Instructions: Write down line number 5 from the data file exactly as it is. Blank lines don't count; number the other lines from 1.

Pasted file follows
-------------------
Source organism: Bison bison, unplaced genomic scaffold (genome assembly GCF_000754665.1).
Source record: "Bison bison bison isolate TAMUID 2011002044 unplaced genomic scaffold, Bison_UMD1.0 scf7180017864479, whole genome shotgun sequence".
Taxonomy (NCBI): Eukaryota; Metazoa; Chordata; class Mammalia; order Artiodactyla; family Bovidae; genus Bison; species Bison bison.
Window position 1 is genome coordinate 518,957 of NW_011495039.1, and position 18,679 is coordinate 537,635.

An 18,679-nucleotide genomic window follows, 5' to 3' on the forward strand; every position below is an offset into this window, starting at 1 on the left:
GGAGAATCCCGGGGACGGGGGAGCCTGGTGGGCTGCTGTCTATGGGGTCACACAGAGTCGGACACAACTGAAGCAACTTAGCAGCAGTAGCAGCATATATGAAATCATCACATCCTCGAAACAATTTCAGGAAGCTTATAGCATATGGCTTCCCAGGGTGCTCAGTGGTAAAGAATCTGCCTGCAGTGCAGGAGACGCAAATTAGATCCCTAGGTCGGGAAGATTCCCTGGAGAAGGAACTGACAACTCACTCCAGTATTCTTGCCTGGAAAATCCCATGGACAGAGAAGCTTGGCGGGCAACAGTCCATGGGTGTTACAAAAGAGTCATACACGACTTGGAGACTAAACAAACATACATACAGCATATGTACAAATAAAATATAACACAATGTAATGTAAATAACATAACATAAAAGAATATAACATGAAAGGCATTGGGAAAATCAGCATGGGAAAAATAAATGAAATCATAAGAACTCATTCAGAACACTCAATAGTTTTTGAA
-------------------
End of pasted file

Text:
An 18,679-nucleotide genomic window follows, 5' to 3' on the forward strand; every position below is an offset into this window, starting at 1 on the left: